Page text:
First, some of these books were loaners from my buddy Justin Howe, who sent me a box of great books to check out. I’m still working my way through them, and more will be showing up in the next post of readings, to be sure. I’m noting that here so that I don’t need to keep mentioning him throughout this post. A couple of others were from the local library (the Sejong National Library in South Korea), which is pretty surprising: I was amazed there was a collection of English books at all, let alone English books I’d want to read.
Second, I’ve been on an Edgar Rice Burroughs kick, but I gave the three books I recently read from his Pellucidar series their own post, since I’m thinking about organizing the Burroughs readings into a kind of series here on the blog.
Third, this post contains pretty much everything else I’ve read all the way through (outside RPG books) in 2018 since my last update, early in the year. If it seems like a short list, well… I also finished drafting two books (and a somewhat involved freelance RPG-writing project) on top of a full time job and having a kid to take care of. Time’s been kind of short this year, in other words, but I am reading somewhat more than I did last year!
So… this post was originally part of a different post, rounding up fiction books I’ve read in 2018, but for a couple of reasons—length, viability as a post series—I figured I’d instead do one post rounding up general reading, and another specifically tracking my readings of Edgar Rice Burroughs.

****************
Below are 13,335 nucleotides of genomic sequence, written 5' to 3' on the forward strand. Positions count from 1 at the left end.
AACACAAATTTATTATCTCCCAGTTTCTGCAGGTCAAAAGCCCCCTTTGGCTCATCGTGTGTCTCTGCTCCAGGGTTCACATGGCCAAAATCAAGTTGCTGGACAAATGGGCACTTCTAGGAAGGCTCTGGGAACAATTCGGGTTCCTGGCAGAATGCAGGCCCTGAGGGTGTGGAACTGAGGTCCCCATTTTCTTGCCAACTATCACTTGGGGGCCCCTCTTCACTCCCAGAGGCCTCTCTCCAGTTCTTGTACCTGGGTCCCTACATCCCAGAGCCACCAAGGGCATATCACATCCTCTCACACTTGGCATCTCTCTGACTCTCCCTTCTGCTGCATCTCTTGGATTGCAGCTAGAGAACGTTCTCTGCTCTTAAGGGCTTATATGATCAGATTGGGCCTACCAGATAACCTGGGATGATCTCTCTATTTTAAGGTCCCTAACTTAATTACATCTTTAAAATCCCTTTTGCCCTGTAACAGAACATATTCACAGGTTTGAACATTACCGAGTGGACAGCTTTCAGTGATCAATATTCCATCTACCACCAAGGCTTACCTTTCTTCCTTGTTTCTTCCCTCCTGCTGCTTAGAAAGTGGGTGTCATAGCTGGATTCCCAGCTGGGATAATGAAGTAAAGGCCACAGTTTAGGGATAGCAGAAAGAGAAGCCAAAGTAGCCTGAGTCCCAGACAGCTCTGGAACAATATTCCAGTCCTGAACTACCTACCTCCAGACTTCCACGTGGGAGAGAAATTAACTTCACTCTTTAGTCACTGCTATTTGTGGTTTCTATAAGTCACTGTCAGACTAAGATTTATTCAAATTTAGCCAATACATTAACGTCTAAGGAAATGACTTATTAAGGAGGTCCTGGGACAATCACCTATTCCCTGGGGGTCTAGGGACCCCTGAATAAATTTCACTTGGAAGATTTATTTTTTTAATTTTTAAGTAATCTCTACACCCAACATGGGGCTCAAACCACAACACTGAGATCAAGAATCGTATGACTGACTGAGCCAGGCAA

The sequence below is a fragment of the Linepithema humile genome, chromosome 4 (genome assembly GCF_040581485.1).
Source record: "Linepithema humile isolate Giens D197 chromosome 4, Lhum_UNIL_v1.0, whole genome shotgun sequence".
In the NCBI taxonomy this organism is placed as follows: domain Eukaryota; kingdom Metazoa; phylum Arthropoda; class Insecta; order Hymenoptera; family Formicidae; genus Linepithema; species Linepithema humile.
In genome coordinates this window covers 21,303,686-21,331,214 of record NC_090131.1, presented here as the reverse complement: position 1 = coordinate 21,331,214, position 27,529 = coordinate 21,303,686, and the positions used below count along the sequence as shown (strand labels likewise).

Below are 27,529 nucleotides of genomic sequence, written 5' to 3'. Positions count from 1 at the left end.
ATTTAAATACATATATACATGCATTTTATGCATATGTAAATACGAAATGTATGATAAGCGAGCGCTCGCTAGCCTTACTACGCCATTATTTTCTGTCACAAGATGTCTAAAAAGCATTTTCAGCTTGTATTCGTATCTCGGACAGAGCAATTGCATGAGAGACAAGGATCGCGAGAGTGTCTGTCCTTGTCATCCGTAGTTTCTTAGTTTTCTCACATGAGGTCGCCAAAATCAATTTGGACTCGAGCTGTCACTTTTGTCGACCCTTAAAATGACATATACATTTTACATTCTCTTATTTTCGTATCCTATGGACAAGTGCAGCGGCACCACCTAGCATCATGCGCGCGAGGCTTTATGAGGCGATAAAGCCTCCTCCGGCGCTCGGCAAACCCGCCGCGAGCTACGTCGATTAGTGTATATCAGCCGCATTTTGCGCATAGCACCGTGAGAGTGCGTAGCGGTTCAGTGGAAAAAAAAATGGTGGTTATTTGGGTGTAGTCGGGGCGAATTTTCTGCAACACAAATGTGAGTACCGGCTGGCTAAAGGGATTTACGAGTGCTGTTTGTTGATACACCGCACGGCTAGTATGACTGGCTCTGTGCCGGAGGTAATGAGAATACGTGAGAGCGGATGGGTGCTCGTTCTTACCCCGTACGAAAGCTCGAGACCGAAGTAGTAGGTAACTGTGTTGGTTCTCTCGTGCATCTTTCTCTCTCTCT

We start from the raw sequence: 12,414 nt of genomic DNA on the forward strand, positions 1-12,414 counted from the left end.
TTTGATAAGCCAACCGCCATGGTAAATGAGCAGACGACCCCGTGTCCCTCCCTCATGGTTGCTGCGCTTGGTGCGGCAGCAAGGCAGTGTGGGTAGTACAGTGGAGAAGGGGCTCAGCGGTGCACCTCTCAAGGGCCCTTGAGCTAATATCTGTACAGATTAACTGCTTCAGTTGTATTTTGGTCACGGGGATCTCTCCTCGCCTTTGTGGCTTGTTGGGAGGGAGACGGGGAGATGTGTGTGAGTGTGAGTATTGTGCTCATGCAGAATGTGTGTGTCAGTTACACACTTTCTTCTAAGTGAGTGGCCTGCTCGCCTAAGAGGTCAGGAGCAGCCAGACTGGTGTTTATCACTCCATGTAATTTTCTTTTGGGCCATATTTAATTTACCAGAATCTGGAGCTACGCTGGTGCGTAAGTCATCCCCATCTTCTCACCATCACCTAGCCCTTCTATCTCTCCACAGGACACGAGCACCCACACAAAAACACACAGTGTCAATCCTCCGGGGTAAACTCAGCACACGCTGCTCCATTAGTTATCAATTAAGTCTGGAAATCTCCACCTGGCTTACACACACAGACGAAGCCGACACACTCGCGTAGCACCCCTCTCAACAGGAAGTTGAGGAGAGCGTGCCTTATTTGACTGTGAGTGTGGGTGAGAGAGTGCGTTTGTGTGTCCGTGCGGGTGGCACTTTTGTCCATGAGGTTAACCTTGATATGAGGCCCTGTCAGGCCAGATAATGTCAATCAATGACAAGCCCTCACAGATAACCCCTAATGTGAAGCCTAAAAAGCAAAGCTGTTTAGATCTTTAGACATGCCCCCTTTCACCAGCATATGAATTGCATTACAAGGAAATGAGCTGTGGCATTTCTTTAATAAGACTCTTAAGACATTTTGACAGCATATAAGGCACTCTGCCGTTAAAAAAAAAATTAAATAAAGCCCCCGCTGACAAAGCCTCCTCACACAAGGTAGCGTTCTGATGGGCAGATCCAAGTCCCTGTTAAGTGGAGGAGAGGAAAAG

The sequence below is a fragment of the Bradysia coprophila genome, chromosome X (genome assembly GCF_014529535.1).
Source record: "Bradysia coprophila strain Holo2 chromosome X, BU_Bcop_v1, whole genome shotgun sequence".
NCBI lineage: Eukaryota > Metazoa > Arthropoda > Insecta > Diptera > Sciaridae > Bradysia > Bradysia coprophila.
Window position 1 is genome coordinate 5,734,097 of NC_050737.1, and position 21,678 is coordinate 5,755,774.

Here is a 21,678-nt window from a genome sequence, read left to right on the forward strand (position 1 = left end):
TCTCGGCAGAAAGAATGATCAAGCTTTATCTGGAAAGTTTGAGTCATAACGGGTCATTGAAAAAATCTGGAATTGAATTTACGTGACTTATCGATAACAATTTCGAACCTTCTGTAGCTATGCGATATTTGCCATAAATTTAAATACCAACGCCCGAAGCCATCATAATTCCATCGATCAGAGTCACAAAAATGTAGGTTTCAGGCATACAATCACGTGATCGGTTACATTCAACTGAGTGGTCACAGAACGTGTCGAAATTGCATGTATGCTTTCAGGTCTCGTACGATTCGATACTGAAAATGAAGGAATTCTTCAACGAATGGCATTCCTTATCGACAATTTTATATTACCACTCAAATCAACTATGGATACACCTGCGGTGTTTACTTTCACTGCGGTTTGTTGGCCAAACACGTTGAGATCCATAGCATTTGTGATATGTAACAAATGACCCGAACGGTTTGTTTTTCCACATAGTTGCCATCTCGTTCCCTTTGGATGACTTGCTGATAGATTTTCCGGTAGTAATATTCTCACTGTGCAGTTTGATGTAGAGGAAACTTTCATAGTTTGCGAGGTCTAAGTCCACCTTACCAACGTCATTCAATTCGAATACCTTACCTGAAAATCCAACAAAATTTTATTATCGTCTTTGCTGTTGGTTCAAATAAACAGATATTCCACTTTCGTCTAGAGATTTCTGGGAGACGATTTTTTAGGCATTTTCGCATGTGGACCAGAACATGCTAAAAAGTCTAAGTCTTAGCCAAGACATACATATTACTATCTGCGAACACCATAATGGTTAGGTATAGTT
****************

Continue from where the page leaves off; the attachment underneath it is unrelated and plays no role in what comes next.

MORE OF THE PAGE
Because the thing is, I’ve been on an Edgar Rice Burroughs kick. It’s not nostalgia at work, note: though I know of Tarzan and Barsoom because I grew up in Western culture in the 1970s and 1980s, and yes, I saw the Disney film John Carter of Mars (and didn’t hate it), I’d never actually read a single book by Burroughs until a month ago.
I might not have done so, either, except I started researching a creative project—let’s simplify and call it a planetary romance thing. I figured, hey, Burroughs was a big deal in this area, maybe I should check out his stuff, just to get a grounding. That morphed into sort of a diversion, and then a thing-in-itself, and now I’m on a Burroughs kick. Planetary Romance (and the “Hollow Earth” variant of the genre) is bigger than just that one author, of course, and I’ll likely branch out beyond that, but it’s been interesting going back to Burroughs’ work and digging in.
After plowing through a couple of public-domain audiobooks, I took the plunge and bought myself a stack of old Ballantine and Ace paperbacks, including a few of the Pellucidar books (notably the first three), most of the Venus series (except the last volume), both of the two volumes that collect Burroughs’ three-part novel (or series?) The Moon Maid, and the full Mars/Barsoom series, along with a few scattered stand-alone novels.
Will I get through them all? Time will tell, but I can say that I started with the first three books of the hollow-earth Pellucidar series, and that’s what I’m discussing today.
Here’s the complement to the recent readings post that went up not long ago detailing fiction I’d read lately. This time, I’m covering the (shorter) list of nonfiction works I’ve checked out so far this year, since the last books-I’ve-read post. As usual, it omits RPG books, for which I’m slowly working up a set of reviews that will be posted separately.